The Value Proposition


Today we cover (or atleast try to) one of the more important aspects of investing, arguably the most important, which is valuations. You may have heard of stocks being labelled as overvalued or undervalued, so let’s clear the air on that.

As the name suggests, valuation essentially means finding out what roughly is the worth of the asset or company you are looking at. One thing to note: there is no way you can find out exactly what a firm is worth today. There are tons of different methods and models used by analysts to arrive at calculated estimates of a firm’s true value. So you can’t really know the true value of a stock in the markets, otherwise everybody would have been rich and we wouldn’t be here discussing this stuff today.

Why valuations matter?

Coming on to the more important question, why do we need to do all this in the first place? Aha, you see we tend to forget the fundamental meaning of investing along the journey sometimes, which is essentially finding out great businesses that are selling for much less than what they are really worth. And there is no point investing in a firm if you buy it for much more than what it really should be costing you. This is one mistake that we believe all investors make at some point. We see that the company shows great promise everything looks great, but when you buy it, for some reason the stock refuses to go up above a certain point. Or even worse, you incur heavy losses on it. This is why it is so important to learn about valuations and atleast have a basic idea as to how the market (or rather all investors) value the stocks.

The Discounted Cashflow Model

Alright then lets take a closer look at one of the most popular methods to value a company, the discounted cashflow model (DCF).

The concept of DCF is pretty simple and logical. What we are essentially doing here is we forecast the future free cashflows of a company and discount them to the present. Free cashflow (FCF) is essentially cash you could take out from the company without affecting any of its operations or capital expenditure, i.e., FCF = Cashflow from Operations – Net Capex. In short, Free Cashflow is the really good stuff you are looking for in any good investment. Why? Because a firm producing a lot of free cashflow has a lot of financial flexibility as it need not rely on anything else for its expansion. Firms with negative free cashflow usually have to take up debt or find other sources of funding, thus raising their risk quotient.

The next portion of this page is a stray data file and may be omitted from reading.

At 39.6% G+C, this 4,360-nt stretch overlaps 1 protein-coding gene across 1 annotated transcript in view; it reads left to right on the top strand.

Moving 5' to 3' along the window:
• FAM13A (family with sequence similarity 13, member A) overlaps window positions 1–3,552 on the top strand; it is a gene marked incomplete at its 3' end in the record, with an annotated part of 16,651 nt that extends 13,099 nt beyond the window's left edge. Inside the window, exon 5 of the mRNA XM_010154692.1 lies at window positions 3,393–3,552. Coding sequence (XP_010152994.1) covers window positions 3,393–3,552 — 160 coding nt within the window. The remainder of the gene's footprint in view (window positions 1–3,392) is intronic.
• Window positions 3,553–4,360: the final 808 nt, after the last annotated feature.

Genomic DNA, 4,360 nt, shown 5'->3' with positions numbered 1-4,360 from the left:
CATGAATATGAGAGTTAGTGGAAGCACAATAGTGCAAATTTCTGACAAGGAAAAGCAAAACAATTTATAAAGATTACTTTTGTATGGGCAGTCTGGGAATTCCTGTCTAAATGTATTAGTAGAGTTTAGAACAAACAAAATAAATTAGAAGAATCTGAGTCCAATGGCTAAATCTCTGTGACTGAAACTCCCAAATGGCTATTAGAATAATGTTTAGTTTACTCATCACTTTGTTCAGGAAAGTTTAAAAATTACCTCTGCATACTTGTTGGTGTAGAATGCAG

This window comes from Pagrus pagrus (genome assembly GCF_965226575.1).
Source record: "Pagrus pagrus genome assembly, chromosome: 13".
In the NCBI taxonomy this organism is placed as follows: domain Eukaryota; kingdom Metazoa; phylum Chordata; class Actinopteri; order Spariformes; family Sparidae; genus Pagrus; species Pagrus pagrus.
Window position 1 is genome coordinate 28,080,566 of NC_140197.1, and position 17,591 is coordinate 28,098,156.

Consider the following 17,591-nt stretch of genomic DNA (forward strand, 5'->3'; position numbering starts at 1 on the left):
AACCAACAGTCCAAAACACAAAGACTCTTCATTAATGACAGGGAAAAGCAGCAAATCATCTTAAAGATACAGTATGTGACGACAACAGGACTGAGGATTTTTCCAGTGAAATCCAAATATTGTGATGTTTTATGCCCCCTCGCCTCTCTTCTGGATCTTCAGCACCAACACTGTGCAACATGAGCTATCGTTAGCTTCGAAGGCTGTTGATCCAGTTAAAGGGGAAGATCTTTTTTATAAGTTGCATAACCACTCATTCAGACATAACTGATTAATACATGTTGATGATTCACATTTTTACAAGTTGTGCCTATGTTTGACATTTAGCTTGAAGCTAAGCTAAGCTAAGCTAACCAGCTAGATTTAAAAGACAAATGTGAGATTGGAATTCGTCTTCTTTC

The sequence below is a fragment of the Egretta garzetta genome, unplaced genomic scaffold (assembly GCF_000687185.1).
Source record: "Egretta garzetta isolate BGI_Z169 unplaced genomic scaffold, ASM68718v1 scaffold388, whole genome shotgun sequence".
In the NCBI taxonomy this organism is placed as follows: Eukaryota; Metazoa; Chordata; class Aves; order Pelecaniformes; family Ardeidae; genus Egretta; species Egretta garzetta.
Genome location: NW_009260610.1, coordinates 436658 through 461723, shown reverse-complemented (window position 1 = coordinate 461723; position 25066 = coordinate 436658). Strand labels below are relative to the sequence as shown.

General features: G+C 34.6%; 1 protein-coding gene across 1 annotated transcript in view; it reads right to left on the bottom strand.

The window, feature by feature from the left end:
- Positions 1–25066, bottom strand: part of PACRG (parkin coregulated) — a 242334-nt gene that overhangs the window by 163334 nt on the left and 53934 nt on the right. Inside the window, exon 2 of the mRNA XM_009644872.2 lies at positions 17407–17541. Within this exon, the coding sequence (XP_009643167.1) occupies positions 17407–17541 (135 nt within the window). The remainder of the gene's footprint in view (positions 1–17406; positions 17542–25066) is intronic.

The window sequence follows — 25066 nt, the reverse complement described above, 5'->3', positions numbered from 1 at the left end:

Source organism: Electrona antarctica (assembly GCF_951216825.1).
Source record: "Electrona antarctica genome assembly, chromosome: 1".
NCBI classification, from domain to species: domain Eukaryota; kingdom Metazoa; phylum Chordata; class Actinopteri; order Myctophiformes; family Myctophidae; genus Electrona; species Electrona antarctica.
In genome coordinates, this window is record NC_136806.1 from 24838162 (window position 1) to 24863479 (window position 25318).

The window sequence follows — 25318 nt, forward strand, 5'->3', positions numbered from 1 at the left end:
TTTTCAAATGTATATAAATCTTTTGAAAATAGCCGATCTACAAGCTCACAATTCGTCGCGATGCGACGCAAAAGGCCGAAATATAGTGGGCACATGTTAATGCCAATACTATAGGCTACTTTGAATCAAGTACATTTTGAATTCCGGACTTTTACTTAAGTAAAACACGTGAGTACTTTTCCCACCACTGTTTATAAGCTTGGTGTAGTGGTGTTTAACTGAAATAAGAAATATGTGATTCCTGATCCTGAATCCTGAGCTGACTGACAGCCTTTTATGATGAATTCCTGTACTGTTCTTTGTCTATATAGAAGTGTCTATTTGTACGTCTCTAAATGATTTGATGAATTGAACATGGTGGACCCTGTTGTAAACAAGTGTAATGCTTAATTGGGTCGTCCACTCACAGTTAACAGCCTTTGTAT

So we forecast the company’s future free cashflows (lets say for 10 years) assuming a modest growth rate (maybe the average of last 3 years). Now we discount those future cashflows to the present by assuming a discount rate. This is done because future cashflows are worth less than the money you can receive today (since you can invest it now to earn returns) and have an uncertainty associated with them as well since we have a slight chance of not receiving them at all. Assuming a discount rate is a little vague, you could take the government bonds interest rate as a benchmark and then adjust the discount rate according to the risk associated with the firm. The riskier the investment, higher the discount rate you would want to assume for it. Basically assume a discount rate and adjust according to the results it shows.

Ok now that we are done with the Discounting of cashflow part of the model, we come to the final step. We calculate the perpetuity value which you could think of as the value of cashflows till after the initial 10 years we forecasted. Then discount this as well to the present and add it to the earlier calculated discounted cashflows. This gives you the total equity value. Simply divide that by the no. of shares outstanding of the company in the market and Voila you have an estimate of the per share value of the company!

Even if you don’t understand everything we just discussed not to worry, the key thing to note about DCF is that it simply takes into account the future cashflows of the company and arrives at an estimate by discounting them to the present. And cashflows are just one key factor out of the numerous different ones that influence the growth of a company. This is why we have tons of different models like DCF and none of them can give you the exact worth of a company. But then again it does give you a solid estimate and having even just that is a big advantage than going in blind in the stock market 😉


 

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